Members of the indie rock band Yo La Tengo took to the stage in Nashville, Tennessee, dressed in drag during a recent concert in protest against the state’s new ban on “obscene” drag performances. Though the band did not specifically mention the law during their performance, they made a bold statement with their attire. Frontman Ira Kaplan appeared in full drag with a wig and a dress, while bass player James McNew donned a sun hat and a knit shawl. The photos of their performance quickly went viral on social media, drawing attention to Tennessee’s restrictive legislation on drag performances.
Tennessee was the first state to pass a law restricting drag performances, but Republican legislators across the country have introduced at least 40 similar bills in state legislatures. According to the ACLU of Tennessee legal director Stella Yarbrough, the law only bans drag performances that are “harmful to minors.” Yarbrough stated that drag performances do not inherently fall into this category and are protected by the First Amendment. The ACLU has vowed to challenge the enforcement of this law if it is used to punish a drag performer or shut down an LGBTQ+ event.
Henry Seaton of the ACLU of Tennessee told NPR that the real purpose of the law is to isolate and criminalize transgender and gender non-conforming individuals. Many performers and activists have spoken out against the law and are working to raise awareness and funds for LGBTQ+ causes in the state. On March 20, a “Love Rising” concert featuring artists such as Sheryl Crow, Maren Morris, and Hozier will take place in Nashville, with proceeds benefitting the Tennessee Equality Project, Inclusion Tennessee, Out Memphis, and the Tennessee Pride Chamber.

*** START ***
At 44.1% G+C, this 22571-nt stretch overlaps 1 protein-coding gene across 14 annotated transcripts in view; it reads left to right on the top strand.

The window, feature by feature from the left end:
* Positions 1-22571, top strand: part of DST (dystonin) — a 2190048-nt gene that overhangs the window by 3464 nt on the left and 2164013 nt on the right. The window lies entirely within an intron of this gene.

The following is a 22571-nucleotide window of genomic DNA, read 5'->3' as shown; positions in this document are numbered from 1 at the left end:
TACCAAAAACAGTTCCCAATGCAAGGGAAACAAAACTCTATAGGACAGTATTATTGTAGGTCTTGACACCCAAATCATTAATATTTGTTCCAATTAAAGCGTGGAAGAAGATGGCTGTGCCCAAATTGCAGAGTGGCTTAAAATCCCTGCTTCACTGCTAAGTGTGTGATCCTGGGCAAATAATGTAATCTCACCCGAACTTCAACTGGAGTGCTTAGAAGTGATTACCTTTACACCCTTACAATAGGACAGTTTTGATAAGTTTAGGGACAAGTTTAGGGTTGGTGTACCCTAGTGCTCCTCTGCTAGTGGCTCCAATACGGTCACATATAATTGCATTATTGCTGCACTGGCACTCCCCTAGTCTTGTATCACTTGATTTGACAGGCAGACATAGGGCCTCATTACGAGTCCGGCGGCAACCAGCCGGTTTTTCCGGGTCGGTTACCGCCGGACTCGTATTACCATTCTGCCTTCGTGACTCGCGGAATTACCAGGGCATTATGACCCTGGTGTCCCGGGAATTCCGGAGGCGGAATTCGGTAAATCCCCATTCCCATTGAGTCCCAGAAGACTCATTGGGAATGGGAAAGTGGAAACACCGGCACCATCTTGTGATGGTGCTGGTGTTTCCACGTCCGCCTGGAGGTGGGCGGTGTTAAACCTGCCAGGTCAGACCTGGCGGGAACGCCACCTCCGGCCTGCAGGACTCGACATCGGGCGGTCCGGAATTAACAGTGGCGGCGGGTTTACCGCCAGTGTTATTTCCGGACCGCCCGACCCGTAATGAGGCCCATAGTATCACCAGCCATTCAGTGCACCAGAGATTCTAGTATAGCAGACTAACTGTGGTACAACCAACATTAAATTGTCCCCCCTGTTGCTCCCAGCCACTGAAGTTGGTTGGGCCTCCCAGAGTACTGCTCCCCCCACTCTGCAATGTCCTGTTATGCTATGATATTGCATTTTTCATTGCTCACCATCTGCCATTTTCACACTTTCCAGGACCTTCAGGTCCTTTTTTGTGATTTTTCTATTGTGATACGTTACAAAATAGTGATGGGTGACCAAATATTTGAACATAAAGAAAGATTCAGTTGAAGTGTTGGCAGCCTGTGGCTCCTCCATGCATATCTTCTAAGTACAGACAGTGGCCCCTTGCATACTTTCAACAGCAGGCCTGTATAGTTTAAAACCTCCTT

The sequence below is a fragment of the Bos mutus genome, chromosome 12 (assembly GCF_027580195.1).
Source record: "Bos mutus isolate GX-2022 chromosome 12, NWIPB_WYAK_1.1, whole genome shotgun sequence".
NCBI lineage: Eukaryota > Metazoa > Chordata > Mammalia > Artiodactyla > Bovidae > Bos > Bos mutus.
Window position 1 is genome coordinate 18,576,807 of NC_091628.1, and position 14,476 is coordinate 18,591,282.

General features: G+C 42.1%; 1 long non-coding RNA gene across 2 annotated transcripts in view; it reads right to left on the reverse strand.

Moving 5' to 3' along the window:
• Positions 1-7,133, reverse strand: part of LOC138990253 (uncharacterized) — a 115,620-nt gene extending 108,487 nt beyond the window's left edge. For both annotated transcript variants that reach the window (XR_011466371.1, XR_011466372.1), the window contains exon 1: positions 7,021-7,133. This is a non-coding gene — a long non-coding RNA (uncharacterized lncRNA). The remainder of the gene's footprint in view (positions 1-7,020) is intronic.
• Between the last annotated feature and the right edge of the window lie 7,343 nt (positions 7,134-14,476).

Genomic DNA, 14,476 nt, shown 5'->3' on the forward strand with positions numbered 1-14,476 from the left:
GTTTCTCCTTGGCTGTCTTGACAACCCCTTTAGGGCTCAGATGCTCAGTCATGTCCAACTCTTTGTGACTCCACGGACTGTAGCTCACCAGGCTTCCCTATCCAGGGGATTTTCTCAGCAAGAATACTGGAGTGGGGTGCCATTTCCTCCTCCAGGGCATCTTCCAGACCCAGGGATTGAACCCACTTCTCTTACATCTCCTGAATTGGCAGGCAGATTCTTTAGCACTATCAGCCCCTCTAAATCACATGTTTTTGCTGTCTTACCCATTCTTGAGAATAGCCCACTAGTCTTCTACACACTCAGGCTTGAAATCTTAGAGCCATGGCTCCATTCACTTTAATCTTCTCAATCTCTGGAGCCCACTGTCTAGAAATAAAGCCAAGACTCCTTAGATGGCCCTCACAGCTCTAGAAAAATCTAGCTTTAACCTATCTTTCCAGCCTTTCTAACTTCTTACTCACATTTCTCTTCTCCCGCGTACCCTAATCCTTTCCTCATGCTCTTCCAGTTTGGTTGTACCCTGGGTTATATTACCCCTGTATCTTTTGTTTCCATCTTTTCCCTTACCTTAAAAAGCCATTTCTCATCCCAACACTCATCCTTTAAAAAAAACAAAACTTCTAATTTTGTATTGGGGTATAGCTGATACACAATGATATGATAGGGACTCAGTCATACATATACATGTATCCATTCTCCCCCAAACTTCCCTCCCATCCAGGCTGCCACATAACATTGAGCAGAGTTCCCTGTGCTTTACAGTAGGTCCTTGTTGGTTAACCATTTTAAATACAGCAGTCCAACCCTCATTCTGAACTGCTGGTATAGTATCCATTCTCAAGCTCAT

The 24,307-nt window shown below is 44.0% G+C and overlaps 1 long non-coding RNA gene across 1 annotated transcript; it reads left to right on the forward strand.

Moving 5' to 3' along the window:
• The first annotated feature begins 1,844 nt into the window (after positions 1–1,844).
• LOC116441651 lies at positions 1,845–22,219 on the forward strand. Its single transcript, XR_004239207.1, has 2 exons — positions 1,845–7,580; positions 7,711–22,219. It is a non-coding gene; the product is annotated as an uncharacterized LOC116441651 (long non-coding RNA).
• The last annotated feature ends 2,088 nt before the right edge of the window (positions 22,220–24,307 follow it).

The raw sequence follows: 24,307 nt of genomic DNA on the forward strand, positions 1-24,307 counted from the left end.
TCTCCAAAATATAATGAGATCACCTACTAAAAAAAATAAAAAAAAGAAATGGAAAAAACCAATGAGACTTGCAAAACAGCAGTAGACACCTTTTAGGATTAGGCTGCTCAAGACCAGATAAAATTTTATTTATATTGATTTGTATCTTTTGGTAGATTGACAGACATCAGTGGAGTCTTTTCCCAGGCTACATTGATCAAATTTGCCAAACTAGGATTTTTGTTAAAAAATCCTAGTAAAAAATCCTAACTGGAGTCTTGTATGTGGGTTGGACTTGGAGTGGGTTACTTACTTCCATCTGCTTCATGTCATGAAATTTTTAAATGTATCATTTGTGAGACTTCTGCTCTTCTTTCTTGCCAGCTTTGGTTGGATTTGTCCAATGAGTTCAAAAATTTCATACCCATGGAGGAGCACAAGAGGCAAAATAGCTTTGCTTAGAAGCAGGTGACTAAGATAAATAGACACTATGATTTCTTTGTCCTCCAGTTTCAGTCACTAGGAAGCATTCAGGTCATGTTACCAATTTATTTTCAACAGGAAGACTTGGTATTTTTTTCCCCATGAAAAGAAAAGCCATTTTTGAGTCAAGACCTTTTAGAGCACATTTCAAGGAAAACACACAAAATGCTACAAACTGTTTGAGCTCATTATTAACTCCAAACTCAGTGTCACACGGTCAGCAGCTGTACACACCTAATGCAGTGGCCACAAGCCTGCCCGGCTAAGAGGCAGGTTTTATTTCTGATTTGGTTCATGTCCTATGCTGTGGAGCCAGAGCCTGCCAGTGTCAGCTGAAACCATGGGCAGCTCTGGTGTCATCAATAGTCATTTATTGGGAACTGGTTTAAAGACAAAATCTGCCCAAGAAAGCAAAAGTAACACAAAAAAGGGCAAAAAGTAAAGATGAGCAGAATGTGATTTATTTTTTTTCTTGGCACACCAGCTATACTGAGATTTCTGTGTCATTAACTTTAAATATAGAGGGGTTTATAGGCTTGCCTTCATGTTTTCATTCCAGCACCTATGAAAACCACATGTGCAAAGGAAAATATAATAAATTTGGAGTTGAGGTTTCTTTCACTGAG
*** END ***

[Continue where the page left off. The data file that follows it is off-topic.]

The drag protest by Yo La Tengo highlights the ongoing struggle for LGBTQ+ rights in Tennessee and across the country. While the state’s drag law may not explicitly make drag performances illegal, the vagueness of the “harmful to minors” language and the enforcement of the law could have a chilling effect on artistic expression and freedom of speech. The actions of Yo La Tengo and other performers and activists are critical in raising awareness and fighting back against this discriminatory legislation.